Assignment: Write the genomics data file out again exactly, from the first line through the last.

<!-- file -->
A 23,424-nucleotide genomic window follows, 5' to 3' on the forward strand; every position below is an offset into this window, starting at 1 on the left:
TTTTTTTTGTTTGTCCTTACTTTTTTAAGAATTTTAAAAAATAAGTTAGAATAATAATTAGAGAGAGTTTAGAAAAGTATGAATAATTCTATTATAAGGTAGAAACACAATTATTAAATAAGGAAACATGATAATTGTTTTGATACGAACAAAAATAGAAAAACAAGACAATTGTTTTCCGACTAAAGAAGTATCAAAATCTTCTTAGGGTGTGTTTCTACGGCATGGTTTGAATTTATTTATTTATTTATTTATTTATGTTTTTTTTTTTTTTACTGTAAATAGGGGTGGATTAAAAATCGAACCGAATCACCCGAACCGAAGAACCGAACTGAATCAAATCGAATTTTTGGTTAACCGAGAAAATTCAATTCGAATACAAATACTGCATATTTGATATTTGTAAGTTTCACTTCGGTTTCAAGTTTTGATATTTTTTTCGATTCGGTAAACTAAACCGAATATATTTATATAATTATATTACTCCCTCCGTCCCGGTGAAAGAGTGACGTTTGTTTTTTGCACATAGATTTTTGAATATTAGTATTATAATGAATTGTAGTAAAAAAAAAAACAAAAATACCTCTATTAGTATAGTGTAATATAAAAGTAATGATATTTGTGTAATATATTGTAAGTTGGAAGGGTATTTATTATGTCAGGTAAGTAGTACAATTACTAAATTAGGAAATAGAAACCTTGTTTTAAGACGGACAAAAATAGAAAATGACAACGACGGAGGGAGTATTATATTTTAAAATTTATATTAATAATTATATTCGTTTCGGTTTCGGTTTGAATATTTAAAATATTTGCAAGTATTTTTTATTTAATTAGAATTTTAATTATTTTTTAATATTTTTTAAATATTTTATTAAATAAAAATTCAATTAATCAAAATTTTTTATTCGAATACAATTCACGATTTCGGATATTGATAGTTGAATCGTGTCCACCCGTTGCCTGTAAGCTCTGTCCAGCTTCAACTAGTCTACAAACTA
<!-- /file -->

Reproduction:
A 23,424-nucleotide genomic window follows, 5' to 3' on the forward strand; every position below is an offset into this window, starting at 1 on the left:
TTTTTTTTGTTTGTCCTTACTTTTTTAAGAATTTTAAAAAATAAGTTAGAATAATAATTAGAGAGAGTTTAGAAAAGTATGAATAATTCTATTATAAGGTAGAAACACAATTATTAAATAAGGAAACATGATAATTGTTTTGATACGAACAAAAATAGAAAAACAAGACAATTGTTTTCCGACTAAAGAAGTATCAAAATCTTCTTAGGGTGTGTTTCTACGGCATGGTTTGAATTTATTTATTTATTTATTTATTTATGTTTTTTTTTTTTTTACTGTAAATAGGGGTGGATTAAAAATCGAACCGAATCACCCGAACCGAAGAACCGAACTGAATCAAATCGAATTTTTGGTTAACCGAGAAAATTCAATTCGAATACAAATACTGCATATTTGATATTTGTAAGTTTCACTTCGGTTTCAAGTTTTGATATTTTTTTCGATTCGGTAAACTAAACCGAATATATTTATATAATTATATTACTCCCTCCGTCCCGGTGAAAGAGTGACGTTTGTTTTTTGCACATAGATTTTTGAATATTAGTATTATAATGAATTGTAGTAAAAAAAAAAACAAAAATACCTCTATTAGTATAGTGTAATATAAAAGTAATGATATTTGTGTAATATATTGTAAGTTGGAAGGGTATTTATTATGTCAGGTAAGTAGTACAATTACTAAATTAGGAAATAGAAACCTTGTTTTAAGACGGACAAAAATAGAAAATGACAACGACGGAGGGAGTATTATATTTTAAAATTTATATTAATAATTATATTCGTTTCGGTTTCGGTTTGAATATTTAAAATATTTGCAAGTATTTTTTATTTAATTAGAATTTTAATTATTTTTTAATATTTTTTAAATATTTTATTAAATAAAAATTCAATTAATCAAAATTTTTTATTCGAATACAATTCACGATTTCGGATATTGATAGTTGAATCGTGTCCACCCGTTGCCTGTAAGCTCTGTCCAGCTTCAACTAGTCTACAAACTA